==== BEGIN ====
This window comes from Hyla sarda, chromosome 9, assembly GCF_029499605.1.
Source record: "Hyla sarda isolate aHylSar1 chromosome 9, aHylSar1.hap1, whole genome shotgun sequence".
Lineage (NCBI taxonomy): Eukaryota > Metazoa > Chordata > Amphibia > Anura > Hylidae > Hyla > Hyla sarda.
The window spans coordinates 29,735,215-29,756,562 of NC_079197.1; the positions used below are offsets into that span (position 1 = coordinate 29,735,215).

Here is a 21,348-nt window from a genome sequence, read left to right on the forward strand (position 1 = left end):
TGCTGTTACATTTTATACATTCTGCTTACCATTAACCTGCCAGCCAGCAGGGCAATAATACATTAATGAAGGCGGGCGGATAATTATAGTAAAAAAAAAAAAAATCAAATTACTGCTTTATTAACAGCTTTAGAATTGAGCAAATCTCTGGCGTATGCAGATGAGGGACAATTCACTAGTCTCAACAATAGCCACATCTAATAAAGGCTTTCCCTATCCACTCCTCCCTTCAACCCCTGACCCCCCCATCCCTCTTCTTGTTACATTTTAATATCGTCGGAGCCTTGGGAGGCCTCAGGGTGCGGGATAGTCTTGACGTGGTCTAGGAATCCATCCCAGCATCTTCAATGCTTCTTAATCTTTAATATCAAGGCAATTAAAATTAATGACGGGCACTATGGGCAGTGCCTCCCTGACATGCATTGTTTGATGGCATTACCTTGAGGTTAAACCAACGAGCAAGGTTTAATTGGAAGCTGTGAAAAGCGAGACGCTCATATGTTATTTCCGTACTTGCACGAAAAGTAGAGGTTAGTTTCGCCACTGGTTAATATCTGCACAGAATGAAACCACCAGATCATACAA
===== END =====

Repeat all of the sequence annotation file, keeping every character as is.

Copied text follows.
This window comes from Hyla sarda, chromosome 9, assembly GCF_029499605.1.
Source record: "Hyla sarda isolate aHylSar1 chromosome 9, aHylSar1.hap1, whole genome shotgun sequence".
Lineage (NCBI taxonomy): Eukaryota > Metazoa > Chordata > Amphibia > Anura > Hylidae > Hyla > Hyla sarda.
The window spans coordinates 29,735,215-29,756,562 of NC_079197.1; the positions used below are offsets into that span (position 1 = coordinate 29,735,215).

Here is a 21,348-nt window from a genome sequence, read left to right on the forward strand (position 1 = left end):
TGCTGTTACATTTTATACATTCTGCTTACCATTAACCTGCCAGCCAGCAGGGCAATAATACATTAATGAAGGCGGGCGGATAATTATAGTAAAAAAAAAAAAAATCAAATTACTGCTTTATTAACAGCTTTAGAATTGAGCAAATCTCTGGCGTATGCAGATGAGGGACAATTCACTAGTCTCAACAATAGCCACATCTAATAAAGGCTTTCCCTATCCACTCCTCCCTTCAACCCCTGACCCCCCCATCCCTCTTCTTGTTACATTTTAATATCGTCGGAGCCTTGGGAGGCCTCAGGGTGCGGGATAGTCTTGACGTGGTCTAGGAATCCATCCCAGCATCTTCAATGCTTCTTAATCTTTAATATCAAGGCAATTAAAATTAATGACGGGCACTATGGGCAGTGCCTCCCTGACATGCATTGTTTGATGGCATTACCTTGAGGTTAAACCAACGAGCAAGGTTTAATTGGAAGCTGTGAAAAGCGAGACGCTCATATGTTATTTCCGTACTTGCACGAAAAGTAGAGGTTAGTTTCGCCACTGGTTAATATCTGCACAGAATGAAACCACCAGATCATACAA